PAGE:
Many of the first graders who survived the Sandy Hook Elementary School shooting are sophomores at my son’s high school now. As a freshman, he is on a soccer team with some of them. Most afternoons, mastering their short passes and one-touch shots, they seem far past that day. Then casually, in conversation, a mother or father will mention a detail from their early childhoods—which elementary school they went to in town—and we’ll all quietly remember.
Nearly a decade on, standing by the soccer pitch, I am still hearing new stories from that day.
That’s the part I would not have the heart to tell the people of Uvalde, Texas, if I could be with them as they process their new reality: Gun violence has a long tail. There will be days when your town, your children, every part of this living you are doing, every corner of your imagination, will feel like it belongs only to the tragedy you experienced.
As I wrote that last sentence, I got a text from our school district here in Newtown, Connecticut: “Please read the email from the superintendent.” Once again, she has “sad news” to share, news I already knew, this time from Texas, this time eerily similar to our story here: so far, 19 children and two educators dead at an elementary school. In December 2012, a gunman walked into a place of learning and killed 20 children and six adults. Nearly 10 years later, nothing has changed to stop it from happening again. We’re back in the same place: children dead in the very building where they were sent to learn and grow.
The superintendent’s email warns us about the pain this will bring up for our community. She mentions counselors, and the “abundance of caution” that warrants “enhanced police presence” at school.
School. I take a breath at the thought of sending my son there. Then I remember that he is probably no less—and no more—safe walking into school today than he was yesterday. Everything changes when a shooting happens, and yet nothing ever truly changes. Gun violence is with us to stay because we allow it to be. Our leaders allow guns to enter the shared spaces of our everyday lives. This week a school, two weeks ago a grocery store in Buffalo, New York. Our answers—lockdown drills, bleed-control kits in classrooms and hallways, endless rounds of thoughts and prayers—show us only that we are willing to tolerate a level of gun violence unimaginable in much of the rest of the world. To the question of what it would take to actually change something, we refuse an answer.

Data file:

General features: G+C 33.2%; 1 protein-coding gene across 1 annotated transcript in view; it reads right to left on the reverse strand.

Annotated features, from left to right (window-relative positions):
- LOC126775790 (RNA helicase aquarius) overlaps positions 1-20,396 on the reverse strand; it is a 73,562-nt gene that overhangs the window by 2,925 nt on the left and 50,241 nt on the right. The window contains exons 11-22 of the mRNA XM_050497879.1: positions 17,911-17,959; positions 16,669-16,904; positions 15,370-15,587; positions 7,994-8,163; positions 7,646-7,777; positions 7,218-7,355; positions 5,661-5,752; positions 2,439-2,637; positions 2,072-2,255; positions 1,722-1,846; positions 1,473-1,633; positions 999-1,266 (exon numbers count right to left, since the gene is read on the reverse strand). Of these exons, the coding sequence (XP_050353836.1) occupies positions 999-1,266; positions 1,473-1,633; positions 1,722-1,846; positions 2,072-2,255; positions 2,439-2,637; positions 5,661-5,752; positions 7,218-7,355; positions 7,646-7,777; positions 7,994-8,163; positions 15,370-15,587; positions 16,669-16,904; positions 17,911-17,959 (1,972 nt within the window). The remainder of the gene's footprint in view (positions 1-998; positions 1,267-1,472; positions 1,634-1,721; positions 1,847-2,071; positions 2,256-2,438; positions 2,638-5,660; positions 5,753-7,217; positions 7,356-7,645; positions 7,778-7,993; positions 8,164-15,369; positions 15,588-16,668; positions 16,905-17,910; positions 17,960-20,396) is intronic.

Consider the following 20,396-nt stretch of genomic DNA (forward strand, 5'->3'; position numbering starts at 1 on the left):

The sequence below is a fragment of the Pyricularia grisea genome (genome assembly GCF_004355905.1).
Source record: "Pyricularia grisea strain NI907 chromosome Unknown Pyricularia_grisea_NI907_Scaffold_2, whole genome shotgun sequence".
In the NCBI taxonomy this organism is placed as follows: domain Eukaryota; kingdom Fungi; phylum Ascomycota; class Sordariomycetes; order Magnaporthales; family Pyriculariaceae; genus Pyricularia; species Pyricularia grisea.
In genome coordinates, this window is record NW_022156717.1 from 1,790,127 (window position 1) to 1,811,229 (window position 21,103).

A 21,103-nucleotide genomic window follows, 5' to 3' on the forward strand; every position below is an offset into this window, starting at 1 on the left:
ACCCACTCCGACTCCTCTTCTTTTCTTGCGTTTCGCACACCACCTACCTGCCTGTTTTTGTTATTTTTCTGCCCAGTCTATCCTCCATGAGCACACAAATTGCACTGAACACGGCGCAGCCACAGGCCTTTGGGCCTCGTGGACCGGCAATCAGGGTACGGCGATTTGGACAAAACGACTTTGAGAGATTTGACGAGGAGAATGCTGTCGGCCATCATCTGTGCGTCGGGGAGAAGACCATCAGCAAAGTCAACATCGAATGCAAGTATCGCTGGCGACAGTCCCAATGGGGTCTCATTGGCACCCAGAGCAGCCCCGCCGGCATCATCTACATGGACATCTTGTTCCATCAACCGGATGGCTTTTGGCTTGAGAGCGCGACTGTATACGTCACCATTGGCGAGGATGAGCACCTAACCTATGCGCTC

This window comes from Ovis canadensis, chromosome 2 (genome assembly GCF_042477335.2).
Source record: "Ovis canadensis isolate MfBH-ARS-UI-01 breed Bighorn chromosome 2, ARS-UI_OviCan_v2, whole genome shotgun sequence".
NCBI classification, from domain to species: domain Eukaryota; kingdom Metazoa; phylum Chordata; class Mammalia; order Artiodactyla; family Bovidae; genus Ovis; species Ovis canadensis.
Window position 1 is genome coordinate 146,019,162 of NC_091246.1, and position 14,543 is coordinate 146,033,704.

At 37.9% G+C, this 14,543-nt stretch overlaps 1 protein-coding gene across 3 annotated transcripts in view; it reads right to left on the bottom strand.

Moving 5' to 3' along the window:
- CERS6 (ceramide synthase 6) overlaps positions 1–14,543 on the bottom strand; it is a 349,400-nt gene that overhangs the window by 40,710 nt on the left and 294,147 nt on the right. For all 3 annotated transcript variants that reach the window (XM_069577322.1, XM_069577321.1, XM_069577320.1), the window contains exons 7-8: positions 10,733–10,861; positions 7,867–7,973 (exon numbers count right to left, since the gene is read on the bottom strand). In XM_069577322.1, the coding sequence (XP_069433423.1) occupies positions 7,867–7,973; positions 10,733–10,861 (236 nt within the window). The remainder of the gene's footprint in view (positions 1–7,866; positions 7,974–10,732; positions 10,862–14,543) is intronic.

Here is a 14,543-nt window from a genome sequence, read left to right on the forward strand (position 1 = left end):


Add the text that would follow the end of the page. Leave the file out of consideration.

We’ve heard from mourning mothers and fathers—my neighbors—imploring us to take a commonsense approach to regulating guns. Some of my neighbors have won a long, hard legal battle against a gun manufacturer, and stood up to the man who said Sandy Hook was a hoax, and who made their lives a living hell even after the worst had already happened.
I’m proud of every one of those victories. But they didn’t protect those people in Buffalo or those kids in Texas. And they won’t protect the people in the towns where this hasn’t happened yet.
The under-17 spring soccer league in Newtown has been training hard. Before news of the shooting reached us, in late-afternoon sunshine, they were lacing up their cleats, taking another lap or a last stretch. Imagine these kids, my son and his teammates—then pan out to the jazz-band noodlers, ceramicists at their wheels, gamers on Discord getting one more level in, kids headed to the pond to drop in a line. All the freedom of being young, all the beauty of small-town America. But beauty like that, every Newtown child knows, is all too easily shattered.
And that’s the second thing crushing me on behalf of the people of Uvalde: I wish I could tell them that they will be the last mourners, the last ones to suffer.
But they won’t, because our country has chosen to put even its youngest children at risk of death. And so Uvalde joins our list of towns.